He fired again and missed his mark.

Again.

“What do you want in life?” his uncle asked him. His eyes were a shady oak brown and his cloak radiated a sense of poverty and sophistication at the same time. Perrot’s features were strained through the years and his hair was matted and thinning. Sometimes, when Daniel had looked deep into his eyes it was like he was looking at an eclipse.

“What do you mean?” Daniel’s voice had been squeaky and small. He was sitting on a stool that was far too small for him. Only his head was above the table. Perrot had intended it this way. He did not want Daniel to have access to any of the drinks that were scattered across the table. For the most part, Daniel behaved himself, but there were times when his mischief knew no bounds. Perrot had already learned that the hard way, having to come home to his brother and explain why Daniel was in trouble.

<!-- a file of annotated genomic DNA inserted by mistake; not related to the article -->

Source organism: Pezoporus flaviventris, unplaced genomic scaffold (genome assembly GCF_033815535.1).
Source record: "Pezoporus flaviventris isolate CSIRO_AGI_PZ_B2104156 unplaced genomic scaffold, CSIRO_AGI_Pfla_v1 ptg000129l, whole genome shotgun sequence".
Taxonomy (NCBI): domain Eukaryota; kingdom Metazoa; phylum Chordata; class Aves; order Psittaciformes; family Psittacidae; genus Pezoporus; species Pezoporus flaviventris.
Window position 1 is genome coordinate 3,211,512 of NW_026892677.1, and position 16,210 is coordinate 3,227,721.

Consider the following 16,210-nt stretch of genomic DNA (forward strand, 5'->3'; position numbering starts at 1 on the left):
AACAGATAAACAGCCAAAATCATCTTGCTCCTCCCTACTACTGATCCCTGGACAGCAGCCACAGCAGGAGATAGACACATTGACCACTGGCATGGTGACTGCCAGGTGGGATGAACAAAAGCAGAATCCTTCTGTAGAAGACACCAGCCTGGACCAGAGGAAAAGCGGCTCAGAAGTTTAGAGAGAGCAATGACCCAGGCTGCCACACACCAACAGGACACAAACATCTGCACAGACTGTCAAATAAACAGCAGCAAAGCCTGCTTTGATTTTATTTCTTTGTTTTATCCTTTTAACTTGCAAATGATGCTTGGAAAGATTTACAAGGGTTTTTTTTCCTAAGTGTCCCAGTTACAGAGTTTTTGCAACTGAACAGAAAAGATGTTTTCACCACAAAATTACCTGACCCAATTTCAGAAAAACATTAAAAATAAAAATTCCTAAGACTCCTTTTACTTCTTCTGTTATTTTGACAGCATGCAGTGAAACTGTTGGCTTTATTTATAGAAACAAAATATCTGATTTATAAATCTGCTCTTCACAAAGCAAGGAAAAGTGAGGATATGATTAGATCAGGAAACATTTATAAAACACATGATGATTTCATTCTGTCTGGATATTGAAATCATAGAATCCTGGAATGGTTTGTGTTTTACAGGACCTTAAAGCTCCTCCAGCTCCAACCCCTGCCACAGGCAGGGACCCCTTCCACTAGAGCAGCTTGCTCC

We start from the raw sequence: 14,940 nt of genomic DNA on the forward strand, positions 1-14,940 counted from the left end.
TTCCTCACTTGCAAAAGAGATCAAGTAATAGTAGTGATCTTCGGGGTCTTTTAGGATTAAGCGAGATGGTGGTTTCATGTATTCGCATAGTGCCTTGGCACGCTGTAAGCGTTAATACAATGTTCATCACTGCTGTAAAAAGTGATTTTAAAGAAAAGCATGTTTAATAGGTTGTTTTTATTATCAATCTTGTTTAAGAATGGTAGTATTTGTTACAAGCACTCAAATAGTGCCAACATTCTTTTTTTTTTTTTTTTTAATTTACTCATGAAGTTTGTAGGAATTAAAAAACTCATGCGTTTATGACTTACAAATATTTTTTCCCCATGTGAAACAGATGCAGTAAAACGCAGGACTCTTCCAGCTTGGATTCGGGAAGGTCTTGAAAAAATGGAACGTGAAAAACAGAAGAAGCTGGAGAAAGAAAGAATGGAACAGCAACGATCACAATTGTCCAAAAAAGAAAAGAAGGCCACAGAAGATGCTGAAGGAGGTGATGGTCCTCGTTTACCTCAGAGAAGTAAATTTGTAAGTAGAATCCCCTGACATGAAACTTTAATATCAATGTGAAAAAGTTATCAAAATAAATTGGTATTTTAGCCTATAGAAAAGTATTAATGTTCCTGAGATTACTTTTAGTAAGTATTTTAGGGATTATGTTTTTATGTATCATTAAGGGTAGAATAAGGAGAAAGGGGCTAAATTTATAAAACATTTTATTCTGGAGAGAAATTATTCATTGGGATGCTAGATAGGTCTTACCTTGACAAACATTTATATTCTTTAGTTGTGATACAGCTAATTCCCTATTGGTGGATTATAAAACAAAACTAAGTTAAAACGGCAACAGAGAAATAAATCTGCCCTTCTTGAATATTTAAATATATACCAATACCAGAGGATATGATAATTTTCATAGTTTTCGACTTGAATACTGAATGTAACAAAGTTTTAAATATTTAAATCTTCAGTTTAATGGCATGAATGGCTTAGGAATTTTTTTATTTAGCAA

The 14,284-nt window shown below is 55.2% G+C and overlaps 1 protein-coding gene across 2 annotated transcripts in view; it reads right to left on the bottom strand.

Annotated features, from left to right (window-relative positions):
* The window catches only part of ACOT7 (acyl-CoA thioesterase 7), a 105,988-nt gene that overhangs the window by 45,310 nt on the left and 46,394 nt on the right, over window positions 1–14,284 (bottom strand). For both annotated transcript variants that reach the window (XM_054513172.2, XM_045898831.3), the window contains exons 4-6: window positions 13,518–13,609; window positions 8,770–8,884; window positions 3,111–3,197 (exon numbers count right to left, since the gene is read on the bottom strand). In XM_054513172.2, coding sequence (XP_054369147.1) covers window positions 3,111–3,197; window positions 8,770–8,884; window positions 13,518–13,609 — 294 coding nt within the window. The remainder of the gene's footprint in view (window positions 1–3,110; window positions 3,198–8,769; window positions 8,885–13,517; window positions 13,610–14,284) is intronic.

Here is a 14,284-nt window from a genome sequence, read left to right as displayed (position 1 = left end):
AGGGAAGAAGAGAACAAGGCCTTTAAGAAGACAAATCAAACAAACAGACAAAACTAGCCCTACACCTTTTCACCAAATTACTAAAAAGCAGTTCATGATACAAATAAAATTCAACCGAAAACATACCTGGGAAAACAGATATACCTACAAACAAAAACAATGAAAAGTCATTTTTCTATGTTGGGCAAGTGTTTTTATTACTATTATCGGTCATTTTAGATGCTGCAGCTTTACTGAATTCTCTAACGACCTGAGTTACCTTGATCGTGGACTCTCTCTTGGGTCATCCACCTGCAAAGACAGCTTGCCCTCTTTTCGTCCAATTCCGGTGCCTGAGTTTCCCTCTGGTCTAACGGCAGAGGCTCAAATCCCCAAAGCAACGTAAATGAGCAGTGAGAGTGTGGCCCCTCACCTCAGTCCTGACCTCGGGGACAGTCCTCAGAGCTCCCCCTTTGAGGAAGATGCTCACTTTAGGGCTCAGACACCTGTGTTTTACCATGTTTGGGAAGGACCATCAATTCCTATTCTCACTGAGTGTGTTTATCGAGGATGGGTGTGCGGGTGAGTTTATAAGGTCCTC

“What is it that you see yourself doing? Are there any sort of jobs that you would like?”

“I like writing, music and art,” Daniel stated, nodding.

Perrot laughed. “it is all fine to worship the arts, Daniel. But that is a way to put bread and butter on your table.”

“I can do without butter.”

Perrot giggled and downed his drink. Pushing it aside, he grabbed another one of the half full glasses that were on the table. “Seriously, Daniel. What sort of occupation,” he emphasized the word. “Would you like to become?”

“Er,” Daniel said. “Can I have a glass of milk?”

“Daniel,” Perrot stared. “You have had seven glasses of milk this evening and have been to the bathroom a dozen times. I don’t think that you need any more milk.”

“I want a glass of milk,” Daniel pouted.

Daniel aimed. His hands were more stable than before. He closed his eyes and tried to feel around, picturing the target in his mind. Then, he opened his eyes and fired.